Boston, MA

Students are asking the questions at Boston’s mayoral forum

Peter Gordon

Boston’s youth are getting a chance to ask the future mayor of Boston questions.
(Boston Debate League)

Today, June 7, at 4 p.m., Acting Mayor Kim Janey, Boston City Councilor Michelle Wu, Councilor Andrea Campbell, Councilor Annissa Essaibi George, State Rep. Jon Santiago, and John Barros, former chief of economic development for the city of Boston, will answer questions posed by students across the city.

This mayoral forum, hosted by the Boston Globe and the Boston Debate League, will feature questions submitted by high school and middle school students in Boston. It will be moderated by Kelin Funes and Xyra Mercer, both student members of the Boston Debate League.

“We thought this would be a really good opportunity considering the historic nature of this race,” said Jackney Joseph, Director of External Affairs for the Boston Debate League.

The upcoming election in the fall could see the first non-white and/or female mayor elected in Boston’s history. Janey recently became the first black women to hold the position of Mayor of Boston after the departure of Marty Walsh to become Labor Secretary in the Biden Administration.

“Whoever’s leading over the next four years is going to be impacting the lives of young people,” Joseph said. “They definitely should have a say and hear from these leaders about what they want to do.”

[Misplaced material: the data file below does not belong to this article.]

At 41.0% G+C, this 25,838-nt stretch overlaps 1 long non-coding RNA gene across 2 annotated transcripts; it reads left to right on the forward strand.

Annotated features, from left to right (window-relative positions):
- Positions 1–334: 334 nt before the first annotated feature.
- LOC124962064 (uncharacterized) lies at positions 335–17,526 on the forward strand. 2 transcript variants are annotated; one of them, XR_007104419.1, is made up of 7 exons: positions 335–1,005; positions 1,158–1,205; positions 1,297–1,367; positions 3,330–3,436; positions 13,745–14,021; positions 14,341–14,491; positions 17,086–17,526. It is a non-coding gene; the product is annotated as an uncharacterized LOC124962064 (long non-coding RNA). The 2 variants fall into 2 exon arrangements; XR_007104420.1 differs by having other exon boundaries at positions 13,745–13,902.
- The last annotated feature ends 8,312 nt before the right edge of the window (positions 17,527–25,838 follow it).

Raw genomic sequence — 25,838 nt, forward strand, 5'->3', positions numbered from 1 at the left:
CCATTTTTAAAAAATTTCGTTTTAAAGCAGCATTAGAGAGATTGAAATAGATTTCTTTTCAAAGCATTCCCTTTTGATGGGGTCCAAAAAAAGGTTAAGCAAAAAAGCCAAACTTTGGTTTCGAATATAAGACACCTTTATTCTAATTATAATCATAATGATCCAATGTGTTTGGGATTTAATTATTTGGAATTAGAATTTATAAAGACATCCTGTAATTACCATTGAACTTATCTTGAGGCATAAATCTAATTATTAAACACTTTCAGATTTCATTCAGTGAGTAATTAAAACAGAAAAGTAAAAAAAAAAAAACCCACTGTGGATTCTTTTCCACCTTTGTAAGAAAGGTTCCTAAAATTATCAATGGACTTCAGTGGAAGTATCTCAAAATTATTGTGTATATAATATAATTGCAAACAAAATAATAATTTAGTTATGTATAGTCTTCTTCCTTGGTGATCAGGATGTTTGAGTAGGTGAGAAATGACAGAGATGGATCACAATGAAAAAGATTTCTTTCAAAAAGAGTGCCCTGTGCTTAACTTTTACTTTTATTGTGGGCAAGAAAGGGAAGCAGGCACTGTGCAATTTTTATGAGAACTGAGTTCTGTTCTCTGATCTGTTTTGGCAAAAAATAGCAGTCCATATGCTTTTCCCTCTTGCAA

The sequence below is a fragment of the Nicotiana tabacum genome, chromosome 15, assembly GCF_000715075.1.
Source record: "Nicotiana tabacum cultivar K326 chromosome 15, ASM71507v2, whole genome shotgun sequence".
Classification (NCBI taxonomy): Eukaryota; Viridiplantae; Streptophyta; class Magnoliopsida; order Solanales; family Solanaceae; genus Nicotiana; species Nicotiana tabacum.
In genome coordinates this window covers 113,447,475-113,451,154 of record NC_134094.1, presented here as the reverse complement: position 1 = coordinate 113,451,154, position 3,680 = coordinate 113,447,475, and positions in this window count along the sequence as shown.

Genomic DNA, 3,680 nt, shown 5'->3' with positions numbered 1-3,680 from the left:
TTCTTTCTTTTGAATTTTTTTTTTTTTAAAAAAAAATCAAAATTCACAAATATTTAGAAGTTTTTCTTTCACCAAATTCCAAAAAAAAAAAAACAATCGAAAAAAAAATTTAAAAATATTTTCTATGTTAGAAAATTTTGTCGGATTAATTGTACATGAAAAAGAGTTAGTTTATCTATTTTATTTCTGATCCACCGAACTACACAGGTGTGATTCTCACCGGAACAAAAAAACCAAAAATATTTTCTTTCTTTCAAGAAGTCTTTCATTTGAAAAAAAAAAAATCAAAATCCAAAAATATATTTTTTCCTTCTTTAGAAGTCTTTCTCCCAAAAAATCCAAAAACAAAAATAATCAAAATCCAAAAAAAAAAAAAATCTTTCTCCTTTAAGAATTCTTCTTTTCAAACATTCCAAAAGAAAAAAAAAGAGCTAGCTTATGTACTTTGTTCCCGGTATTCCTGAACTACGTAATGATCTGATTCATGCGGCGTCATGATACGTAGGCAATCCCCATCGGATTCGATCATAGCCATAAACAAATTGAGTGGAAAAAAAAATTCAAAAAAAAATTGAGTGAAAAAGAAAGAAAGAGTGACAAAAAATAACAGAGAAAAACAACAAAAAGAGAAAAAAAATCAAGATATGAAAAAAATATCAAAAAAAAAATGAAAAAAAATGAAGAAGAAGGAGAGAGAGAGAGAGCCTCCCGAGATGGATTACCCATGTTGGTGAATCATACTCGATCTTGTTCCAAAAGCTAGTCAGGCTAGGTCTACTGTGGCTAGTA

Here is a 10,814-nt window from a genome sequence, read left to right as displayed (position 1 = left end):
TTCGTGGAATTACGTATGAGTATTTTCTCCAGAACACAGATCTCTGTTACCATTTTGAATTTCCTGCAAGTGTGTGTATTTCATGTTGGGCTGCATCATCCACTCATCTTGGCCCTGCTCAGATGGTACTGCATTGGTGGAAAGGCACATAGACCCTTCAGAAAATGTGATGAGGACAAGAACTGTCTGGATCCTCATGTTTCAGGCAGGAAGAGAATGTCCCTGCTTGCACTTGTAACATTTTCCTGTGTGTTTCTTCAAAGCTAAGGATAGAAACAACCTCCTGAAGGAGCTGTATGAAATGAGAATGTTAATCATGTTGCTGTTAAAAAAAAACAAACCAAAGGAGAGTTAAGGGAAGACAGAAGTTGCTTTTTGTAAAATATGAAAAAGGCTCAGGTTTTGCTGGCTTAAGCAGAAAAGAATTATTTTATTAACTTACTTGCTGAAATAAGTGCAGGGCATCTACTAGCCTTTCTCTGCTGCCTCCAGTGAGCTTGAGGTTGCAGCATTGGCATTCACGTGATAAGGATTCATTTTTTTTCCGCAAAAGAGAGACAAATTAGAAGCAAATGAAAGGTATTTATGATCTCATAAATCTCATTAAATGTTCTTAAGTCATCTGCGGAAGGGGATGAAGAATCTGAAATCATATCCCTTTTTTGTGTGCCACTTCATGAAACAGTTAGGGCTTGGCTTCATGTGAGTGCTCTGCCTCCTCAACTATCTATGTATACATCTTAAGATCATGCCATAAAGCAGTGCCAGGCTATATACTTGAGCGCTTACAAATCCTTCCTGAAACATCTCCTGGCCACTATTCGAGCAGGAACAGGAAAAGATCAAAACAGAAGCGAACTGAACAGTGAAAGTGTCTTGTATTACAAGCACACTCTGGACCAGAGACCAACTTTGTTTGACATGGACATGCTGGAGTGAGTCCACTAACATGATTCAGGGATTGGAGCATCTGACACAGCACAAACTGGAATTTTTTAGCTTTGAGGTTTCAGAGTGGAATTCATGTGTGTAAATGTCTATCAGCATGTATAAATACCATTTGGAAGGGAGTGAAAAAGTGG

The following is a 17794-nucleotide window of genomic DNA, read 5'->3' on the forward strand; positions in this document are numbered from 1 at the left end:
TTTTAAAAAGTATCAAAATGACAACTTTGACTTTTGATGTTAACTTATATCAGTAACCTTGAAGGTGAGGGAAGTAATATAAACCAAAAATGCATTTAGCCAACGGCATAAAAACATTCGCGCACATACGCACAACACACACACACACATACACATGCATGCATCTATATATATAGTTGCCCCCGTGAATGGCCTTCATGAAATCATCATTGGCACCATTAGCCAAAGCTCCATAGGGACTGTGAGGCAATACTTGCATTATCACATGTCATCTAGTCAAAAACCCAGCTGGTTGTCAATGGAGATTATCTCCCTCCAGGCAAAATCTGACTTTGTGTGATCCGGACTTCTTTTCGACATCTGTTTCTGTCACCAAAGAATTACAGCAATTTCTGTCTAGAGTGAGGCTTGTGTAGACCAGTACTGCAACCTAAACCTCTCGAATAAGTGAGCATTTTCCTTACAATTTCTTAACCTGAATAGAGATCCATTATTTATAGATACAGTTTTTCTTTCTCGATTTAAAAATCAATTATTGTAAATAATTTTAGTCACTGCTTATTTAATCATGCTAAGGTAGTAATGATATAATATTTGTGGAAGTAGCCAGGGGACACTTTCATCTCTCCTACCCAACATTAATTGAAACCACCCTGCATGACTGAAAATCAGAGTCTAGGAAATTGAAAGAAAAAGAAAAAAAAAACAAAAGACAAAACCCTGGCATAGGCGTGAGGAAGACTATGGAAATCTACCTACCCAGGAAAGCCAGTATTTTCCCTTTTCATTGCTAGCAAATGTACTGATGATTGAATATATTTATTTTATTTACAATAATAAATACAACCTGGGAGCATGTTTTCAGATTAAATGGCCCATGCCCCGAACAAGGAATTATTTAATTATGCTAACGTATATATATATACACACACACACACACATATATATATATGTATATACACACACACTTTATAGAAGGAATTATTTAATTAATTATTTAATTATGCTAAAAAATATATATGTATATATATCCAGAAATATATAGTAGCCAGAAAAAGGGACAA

The Boston Debate League is a non-profit organization that works with Boston Public schools to support debate teams in high schools and middle schools across the city. It also trains teachers to bring policy debate into the classroom. However, Joseph said the core of its mission is about engaging young people and helping them realize the power of their voice.

“Even though many of them can't vote, I think they do recognize the importance and I do think that there's been a wave of awareness among young people about the impact of elections, both nationally and locally,” she said.

This will not be the first unusual set up for this kind of an event. Last week, in a forum moderated by Suffolk County Sheriff Steven Tompkins, the candidates took questions from people who are currently incarcerated. In this first in-person mayoral debate, the candidates spoke about criminal justice policies in front of an audience of incarcerated individuals.

The race for mayor of Boston is approaching its final stages with a preliminary election set to take place on Sept. 14 and the general election on Nov. 2. According to a recent WBUR poll, Wu and Janey remain in the lead with more than half of Boston voters undecided.

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My name is Pete. I'm a long-time resident of Boston and I'm interested in stories that effect the people there. Particularly how policy surrounding housing, transportation, and use of urban space effects less privileged and underserved communities. I'm also interested in art and the role that it plays in people's lives.

Boston, MA

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